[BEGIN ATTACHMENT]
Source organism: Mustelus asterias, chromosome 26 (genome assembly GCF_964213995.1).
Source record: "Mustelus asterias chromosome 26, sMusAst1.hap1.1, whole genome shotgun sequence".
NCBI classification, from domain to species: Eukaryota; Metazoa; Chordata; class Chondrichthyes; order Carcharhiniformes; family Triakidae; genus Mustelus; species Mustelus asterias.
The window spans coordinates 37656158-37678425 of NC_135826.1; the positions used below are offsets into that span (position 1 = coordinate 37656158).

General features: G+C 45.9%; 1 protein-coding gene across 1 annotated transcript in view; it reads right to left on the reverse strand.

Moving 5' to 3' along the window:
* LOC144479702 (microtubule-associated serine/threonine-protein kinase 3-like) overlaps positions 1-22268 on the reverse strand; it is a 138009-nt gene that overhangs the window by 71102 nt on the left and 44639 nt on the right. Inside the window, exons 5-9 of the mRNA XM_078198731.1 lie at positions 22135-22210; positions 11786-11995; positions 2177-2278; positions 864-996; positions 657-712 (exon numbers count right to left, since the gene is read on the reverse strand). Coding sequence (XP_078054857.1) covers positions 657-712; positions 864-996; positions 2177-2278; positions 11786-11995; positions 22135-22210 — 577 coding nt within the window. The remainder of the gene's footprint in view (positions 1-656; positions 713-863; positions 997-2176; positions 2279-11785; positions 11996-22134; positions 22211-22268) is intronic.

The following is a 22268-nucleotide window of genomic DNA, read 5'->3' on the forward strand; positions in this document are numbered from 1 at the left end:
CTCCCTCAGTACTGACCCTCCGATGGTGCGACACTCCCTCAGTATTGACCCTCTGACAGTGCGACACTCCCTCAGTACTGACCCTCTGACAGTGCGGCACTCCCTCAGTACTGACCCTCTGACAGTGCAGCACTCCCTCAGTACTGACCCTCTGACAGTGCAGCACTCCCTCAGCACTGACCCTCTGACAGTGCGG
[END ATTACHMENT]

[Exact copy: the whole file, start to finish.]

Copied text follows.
Source organism: Mustelus asterias, chromosome 26 (genome assembly GCF_964213995.1).
Source record: "Mustelus asterias chromosome 26, sMusAst1.hap1.1, whole genome shotgun sequence".
NCBI classification, from domain to species: Eukaryota; Metazoa; Chordata; class Chondrichthyes; order Carcharhiniformes; family Triakidae; genus Mustelus; species Mustelus asterias.
The window spans coordinates 37656158-37678425 of NC_135826.1; the positions used below are offsets into that span (position 1 = coordinate 37656158).

General features: G+C 45.9%; 1 protein-coding gene across 1 annotated transcript in view; it reads right to left on the reverse strand.

Moving 5' to 3' along the window:
* LOC144479702 (microtubule-associated serine/threonine-protein kinase 3-like) overlaps positions 1-22268 on the reverse strand; it is a 138009-nt gene that overhangs the window by 71102 nt on the left and 44639 nt on the right. Inside the window, exons 5-9 of the mRNA XM_078198731.1 lie at positions 22135-22210; positions 11786-11995; positions 2177-2278; positions 864-996; positions 657-712 (exon numbers count right to left, since the gene is read on the reverse strand). Coding sequence (XP_078054857.1) covers positions 657-712; positions 864-996; positions 2177-2278; positions 11786-11995; positions 22135-22210 — 577 coding nt within the window. The remainder of the gene's footprint in view (positions 1-656; positions 713-863; positions 997-2176; positions 2279-11785; positions 11996-22134; positions 22211-22268) is intronic.

The following is a 22268-nucleotide window of genomic DNA, read 5'->3' on the forward strand; positions in this document are numbered from 1 at the left end:
CTCCCTCAGTACTGACCCTCCGATGGTGCGACACTCCCTCAGTATTGACCCTCTGACAGTGCGACACTCCCTCAGTACTGACCCTCTGACAGTGCGGCACTCCCTCAGTACTGACCCTCTGACAGTGCAGCACTCCCTCAGTACTGACCCTCTGACAGTGCAGCACTCCCTCAGCACTGACCCTCTGACAGTGCGG